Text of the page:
How leaders can help address mental health challenges at work
Discovery chief people officer and SA Depression and Anxiety Group CEO discuss mental wellbeing in the workplace
On day 2 of Discovery’s Mentorship with Purpose masterclasses, panel member Tswelo Kodisang, chief people officer at Discovery, and Cassey Chambers, SA Depression and Anxiety Group (Sadag) CEO, discuss mental wellbeing in the workplace.
“Many of us are still navigating the pandemic. Some days we are good and prepared. Other days we are burnt out and have Covid fatigue about our online meetings,” says Chambers.
Chambers spoke at Discovery’s five-day masterclass programme, which brings together global thought leaders to provide insight on a range of topics for the recipients of, and partners in, its corporate sustainability initiatives.
“Mentors should focus on mental wellbeing, particularly during the pandemic. We have to frame where we are right now when we think about mental health in the workplace. Our statistics show one in four employees has depression and 35% of the workforce is experiencing a stress-related physical ill health symptom. Employees with a mental illness will lose up to 18 days a year in absenteeism and even more in presenteeism (which is being at work but not operating optimally), resulting in lost productivity,” says Chambers.
Kodisang says: “If we don’t have healthy people, we don’t have healthy, successful organisations. If I, as a leader, create the right environment to optimise health, the performance will follow.”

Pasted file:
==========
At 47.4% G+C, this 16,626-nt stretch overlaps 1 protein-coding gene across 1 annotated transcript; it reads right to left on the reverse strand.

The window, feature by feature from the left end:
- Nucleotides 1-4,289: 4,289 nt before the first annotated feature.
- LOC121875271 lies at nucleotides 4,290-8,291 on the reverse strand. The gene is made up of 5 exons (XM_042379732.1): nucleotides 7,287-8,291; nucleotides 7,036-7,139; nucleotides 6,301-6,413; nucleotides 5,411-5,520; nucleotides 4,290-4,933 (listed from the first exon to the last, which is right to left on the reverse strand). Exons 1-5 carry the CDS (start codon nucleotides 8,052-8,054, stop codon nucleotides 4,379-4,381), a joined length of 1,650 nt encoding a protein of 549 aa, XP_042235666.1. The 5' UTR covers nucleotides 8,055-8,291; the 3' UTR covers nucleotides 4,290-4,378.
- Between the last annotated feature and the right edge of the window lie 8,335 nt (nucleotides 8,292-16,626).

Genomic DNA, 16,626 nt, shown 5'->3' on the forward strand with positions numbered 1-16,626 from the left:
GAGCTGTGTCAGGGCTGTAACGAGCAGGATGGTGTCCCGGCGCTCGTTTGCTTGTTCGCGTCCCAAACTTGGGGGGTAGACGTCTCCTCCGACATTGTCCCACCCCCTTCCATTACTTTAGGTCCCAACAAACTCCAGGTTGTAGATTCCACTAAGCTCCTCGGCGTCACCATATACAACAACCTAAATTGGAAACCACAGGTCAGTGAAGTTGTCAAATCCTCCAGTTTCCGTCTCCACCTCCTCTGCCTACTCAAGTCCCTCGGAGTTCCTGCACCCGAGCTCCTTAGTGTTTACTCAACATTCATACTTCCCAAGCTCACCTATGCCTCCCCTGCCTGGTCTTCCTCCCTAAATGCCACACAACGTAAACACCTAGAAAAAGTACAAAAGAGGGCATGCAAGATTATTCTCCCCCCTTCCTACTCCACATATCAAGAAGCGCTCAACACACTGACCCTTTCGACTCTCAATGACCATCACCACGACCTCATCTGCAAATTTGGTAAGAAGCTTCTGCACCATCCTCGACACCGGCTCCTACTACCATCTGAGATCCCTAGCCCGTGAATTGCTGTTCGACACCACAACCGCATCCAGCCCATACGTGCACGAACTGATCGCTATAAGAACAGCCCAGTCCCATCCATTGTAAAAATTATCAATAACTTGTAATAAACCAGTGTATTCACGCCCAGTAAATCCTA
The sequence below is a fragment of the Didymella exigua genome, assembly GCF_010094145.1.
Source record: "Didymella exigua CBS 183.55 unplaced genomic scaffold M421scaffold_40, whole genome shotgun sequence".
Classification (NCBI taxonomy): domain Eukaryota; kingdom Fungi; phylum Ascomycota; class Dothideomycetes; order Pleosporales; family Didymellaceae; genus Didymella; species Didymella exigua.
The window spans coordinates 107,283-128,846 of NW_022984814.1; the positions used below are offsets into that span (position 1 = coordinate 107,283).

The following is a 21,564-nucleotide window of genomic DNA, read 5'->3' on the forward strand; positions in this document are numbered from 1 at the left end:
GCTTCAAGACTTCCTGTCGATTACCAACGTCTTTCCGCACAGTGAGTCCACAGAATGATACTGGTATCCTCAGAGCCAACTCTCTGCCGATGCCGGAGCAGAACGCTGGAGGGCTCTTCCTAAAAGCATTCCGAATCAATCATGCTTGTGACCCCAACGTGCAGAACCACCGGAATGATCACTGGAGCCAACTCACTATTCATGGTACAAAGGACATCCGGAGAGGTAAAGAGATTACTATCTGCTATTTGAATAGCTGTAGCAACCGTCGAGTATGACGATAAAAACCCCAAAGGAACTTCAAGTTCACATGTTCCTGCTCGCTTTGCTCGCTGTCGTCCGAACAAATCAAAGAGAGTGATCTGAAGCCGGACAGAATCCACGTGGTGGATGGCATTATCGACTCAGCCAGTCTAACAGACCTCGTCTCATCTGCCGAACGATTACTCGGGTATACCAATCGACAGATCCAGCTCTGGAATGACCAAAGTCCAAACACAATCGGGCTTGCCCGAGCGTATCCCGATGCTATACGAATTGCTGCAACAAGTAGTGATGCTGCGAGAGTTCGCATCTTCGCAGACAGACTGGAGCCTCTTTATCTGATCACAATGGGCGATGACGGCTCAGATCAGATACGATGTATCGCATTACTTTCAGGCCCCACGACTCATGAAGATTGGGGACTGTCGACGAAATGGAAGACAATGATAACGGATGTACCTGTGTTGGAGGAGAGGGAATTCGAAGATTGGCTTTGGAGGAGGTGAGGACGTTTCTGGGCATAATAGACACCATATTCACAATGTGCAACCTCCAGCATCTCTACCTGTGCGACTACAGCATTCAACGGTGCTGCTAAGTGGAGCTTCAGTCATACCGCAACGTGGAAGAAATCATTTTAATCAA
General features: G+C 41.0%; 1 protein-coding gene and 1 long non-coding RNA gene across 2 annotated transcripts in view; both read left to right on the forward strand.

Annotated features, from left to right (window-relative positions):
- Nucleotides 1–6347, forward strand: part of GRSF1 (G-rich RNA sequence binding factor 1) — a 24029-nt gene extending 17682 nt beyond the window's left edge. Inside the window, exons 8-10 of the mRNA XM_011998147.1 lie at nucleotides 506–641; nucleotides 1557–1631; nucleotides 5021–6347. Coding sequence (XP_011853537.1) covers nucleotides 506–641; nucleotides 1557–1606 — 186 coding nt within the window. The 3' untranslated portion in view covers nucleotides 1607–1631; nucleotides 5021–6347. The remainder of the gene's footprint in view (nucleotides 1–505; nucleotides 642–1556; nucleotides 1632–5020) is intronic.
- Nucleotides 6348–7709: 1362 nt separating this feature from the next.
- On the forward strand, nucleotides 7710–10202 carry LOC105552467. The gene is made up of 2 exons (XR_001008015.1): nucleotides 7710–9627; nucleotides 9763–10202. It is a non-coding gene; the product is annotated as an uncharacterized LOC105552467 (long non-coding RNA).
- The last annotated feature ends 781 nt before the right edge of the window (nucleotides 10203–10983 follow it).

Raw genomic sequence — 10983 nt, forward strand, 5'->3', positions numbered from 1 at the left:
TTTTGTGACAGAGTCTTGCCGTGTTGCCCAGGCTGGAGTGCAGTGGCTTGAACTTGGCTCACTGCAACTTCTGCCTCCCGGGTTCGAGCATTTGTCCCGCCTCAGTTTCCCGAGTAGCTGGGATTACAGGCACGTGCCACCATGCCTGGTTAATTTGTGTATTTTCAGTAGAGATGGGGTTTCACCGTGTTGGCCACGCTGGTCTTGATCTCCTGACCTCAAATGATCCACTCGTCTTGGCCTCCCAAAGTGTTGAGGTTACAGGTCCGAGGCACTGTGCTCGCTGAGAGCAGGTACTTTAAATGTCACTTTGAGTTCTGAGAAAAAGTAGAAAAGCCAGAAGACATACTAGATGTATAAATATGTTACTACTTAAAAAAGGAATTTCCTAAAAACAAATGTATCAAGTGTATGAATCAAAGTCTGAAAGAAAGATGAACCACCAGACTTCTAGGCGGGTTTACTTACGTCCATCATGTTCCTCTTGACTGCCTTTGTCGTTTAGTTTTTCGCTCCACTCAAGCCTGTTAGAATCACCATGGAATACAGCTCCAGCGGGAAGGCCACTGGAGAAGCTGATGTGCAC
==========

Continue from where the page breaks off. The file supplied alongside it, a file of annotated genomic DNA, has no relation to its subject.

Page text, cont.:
Creating psychological safety in the workplace
Kodisang says leaders are tasked with creating psychological safety, which means people are comfortable voicing their opinions and feelings: “Amy Edmondson, Harvard Business School professor, says psychological safety is a belief that one will not be punished or humiliated for speaking up with ideas, questions, concerns or mistakes.
“I do this simply by doing check-ins: ‘How are you?’ The power of a simple question opens up such a rich dialogue. I’ve had people say ‘I’m alone and I’m struggling being alone’, which prompted us to provide real support. I answer too; that physically I am fine, but emotionally not that great. It opens up conversation and that’s how leaders set the tone,” he says.
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“Before you start thinking at a macro level about how to make an impact on others, start experimenting in your own environment. As leaders, we need to be the advocates of nurturing good mental wellbeing and leading by being role models. The more people see you take care of your mental wellbeing, the more they will seek you out, and then it starts to spread to others about you.”
Chambers says: “The stigma of speaking about mental health in the workplace prevents people from speaking up and sharing their issues. There is fear of being treated differently, discrimination, being humiliated, and so on. It’s about finding safe spaces to talk about mental health and mental wellness. If someone is not comfortable opening up to you as a leader, encourage them to speak to someone (counsellor, GP or therapist) or someone they trust.
“There are creative ways to start those conversations and break down those barriers: creating connect sessions, sharing information and self-help tips, and sharing resources. Sadag’s website offers various resources with tips and tools on how to talk about mental health in the workplace.”
Kodisang says the conversations are about liberating potential. “It’s not easy. It’s important to be open and lead through vulnerability. We will get to where we need to be in terms of mental wellbeing when we are invested in each other’s success.”
The Discovery Mentorship with Purpose Masterclass series runs until July 2 2021.
This article was paid for by Discovery SA.
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